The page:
on making your art, doing the stuff that only you can do, freedom, and being fully human

some person, podcast, or hyperlink in an article told me to listen to this graduation speech by neil gaiman so i did. it was pretty great and this chunk felt pretty relevant to me and also to the work i want to do in the world. 

“…make your art. Do the stuff that only you can do.

The urge, starting out, is to copy. And that’s not a bad thing. Most of us only find our own voices after we’ve sounded like a lot of other people. But the one thing that you have that nobody else has is you. Your voice, your mind, your story, your vision. So write and draw and build and play and dance and live as only you can.

The moment that you feel that, just possibly, you’re walking down the street naked, exposing too much of your heart and your mind and what exists on the inside, showing too much of yourself. That’s the moment you may be starting to get it right.

The things I’ve done that worked the best were the things I was the least certain about, the stories where I was sure they would either work, or more likely be the kinds of embarrassing failures people would gather together and talk about until the end of time. They always had that in common: looking back at them, people explain why they were inevitable successes. While I was doing them, I had no idea.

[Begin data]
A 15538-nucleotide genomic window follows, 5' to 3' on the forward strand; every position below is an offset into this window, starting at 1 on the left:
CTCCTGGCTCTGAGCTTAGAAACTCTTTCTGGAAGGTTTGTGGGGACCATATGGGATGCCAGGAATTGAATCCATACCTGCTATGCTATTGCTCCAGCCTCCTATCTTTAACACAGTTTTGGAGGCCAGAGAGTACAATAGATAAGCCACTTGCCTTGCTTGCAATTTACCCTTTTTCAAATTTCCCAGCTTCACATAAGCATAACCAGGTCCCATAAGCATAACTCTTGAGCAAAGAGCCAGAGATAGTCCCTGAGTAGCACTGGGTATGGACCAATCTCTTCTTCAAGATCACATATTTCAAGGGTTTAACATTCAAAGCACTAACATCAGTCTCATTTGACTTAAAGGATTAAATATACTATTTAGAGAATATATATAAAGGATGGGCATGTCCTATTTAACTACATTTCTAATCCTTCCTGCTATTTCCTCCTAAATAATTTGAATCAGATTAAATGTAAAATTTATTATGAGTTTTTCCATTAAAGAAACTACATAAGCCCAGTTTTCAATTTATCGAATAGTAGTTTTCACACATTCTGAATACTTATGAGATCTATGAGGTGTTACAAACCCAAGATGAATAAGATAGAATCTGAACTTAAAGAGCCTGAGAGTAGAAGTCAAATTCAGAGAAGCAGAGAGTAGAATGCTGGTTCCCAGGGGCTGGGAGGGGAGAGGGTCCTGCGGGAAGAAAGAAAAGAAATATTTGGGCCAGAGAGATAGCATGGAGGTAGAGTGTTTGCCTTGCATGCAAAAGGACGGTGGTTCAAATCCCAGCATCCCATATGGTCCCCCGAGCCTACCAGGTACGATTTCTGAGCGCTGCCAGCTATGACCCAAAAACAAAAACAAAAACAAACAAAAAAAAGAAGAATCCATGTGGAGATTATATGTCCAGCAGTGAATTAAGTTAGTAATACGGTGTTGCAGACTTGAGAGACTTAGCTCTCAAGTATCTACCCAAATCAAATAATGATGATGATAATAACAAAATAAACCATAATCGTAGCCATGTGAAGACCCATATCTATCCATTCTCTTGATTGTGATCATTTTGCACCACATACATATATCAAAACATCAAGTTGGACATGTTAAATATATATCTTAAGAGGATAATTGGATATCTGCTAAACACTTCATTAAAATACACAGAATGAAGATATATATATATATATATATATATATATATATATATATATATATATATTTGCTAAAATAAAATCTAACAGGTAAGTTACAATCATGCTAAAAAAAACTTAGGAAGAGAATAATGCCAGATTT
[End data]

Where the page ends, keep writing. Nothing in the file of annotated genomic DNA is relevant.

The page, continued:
I still don’t. And where would be the fun in making something you knew was going to work?

And sometimes the things I did really didn’t work. There are stories of mine that have never been reprinted. Some of them never even left the house. But I learned as much from them as I did from the things that worked.” — neil gaiman

at first, my takeaways were personal:

  1. no one else has my voice, mind, story, vision, or experiences. that means that there actually are things that only i can produce.
  2. starting out copying is fine, normal even. we find our own voices by copying others. like, literally that’s how we learn to speak. so the fact that it’s the same in terms of creating work is actually unsurprising; maybe even obvious.
  3. just put out work. in hindsight, people will call it good, bad, whatever. but people can only call it something if it’s out there. 
  4. this line: “…Which has left me with a healthy respect and fondness for higher education that those of my friends and family, who attended Universities, were cured of long ago.”

then i started to connect that first point to the systemic. when i think about the fundamental ways we need to shift our thinking about work, it seems increasingly clear to me that individuality is the solution. automation and overconsumption (both of which are driven by blind capitalism) will destroy us if we don’t get out of these crazy hedonistic cycles.

by recognizing that my experiences create a unique vantage point, it’s clear that there is work only i can produce. then, if i create or find for myself systems that support my livelihood while also allowing me to do the work that only i can do, i will never be made obsolete. this replicated at societal scale means that all people have value and need to be supported to do their work. the type of work only one person can do is likely to be highly complex, connected, humanity-centered, and experiential. we could then really let the machines do all the boring stuff and be totally freed up to live life well and be fully human.

i’m still not totally sure what it means to be fully human, but it’s a question i’m increasingly interested in.

writing: 15:51
​spell-check, link-finding, & formatting: 7:41